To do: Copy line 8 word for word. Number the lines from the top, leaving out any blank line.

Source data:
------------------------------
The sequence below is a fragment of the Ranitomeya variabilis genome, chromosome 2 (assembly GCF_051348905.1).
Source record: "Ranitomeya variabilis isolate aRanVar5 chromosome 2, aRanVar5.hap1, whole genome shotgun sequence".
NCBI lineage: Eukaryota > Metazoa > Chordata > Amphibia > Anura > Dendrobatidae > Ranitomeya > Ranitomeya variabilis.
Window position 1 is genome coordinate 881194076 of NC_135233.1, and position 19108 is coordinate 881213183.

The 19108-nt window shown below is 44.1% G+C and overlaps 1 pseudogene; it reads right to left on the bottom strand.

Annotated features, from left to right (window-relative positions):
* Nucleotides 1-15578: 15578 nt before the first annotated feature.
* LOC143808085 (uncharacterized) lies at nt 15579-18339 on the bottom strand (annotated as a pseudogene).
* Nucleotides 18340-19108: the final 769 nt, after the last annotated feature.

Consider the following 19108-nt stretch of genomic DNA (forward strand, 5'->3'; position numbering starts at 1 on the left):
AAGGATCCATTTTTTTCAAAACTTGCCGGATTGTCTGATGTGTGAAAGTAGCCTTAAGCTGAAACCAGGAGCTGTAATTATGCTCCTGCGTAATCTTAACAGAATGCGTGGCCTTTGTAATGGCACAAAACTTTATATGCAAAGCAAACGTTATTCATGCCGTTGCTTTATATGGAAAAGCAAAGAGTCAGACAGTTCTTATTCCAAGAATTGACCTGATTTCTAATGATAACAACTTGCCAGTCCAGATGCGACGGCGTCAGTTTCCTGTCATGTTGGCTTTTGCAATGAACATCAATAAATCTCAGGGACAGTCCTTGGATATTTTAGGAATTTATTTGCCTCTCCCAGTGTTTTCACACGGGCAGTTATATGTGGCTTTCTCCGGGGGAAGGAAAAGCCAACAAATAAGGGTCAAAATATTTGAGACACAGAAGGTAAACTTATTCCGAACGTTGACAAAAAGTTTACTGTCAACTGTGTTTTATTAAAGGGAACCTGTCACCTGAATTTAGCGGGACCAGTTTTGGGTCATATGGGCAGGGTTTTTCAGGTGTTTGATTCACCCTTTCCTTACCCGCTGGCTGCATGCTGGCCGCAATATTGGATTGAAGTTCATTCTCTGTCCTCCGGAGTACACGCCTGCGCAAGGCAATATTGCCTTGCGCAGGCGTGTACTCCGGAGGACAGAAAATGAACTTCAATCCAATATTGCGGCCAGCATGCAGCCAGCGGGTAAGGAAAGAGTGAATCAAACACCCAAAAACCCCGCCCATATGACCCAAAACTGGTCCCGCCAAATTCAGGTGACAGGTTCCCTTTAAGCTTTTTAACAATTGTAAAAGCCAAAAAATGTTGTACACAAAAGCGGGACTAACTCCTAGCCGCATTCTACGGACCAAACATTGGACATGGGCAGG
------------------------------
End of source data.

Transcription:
* LOC143808085 (uncharacterized) lies at nt 15579-18339 on the bottom strand (annotated as a pseudogene).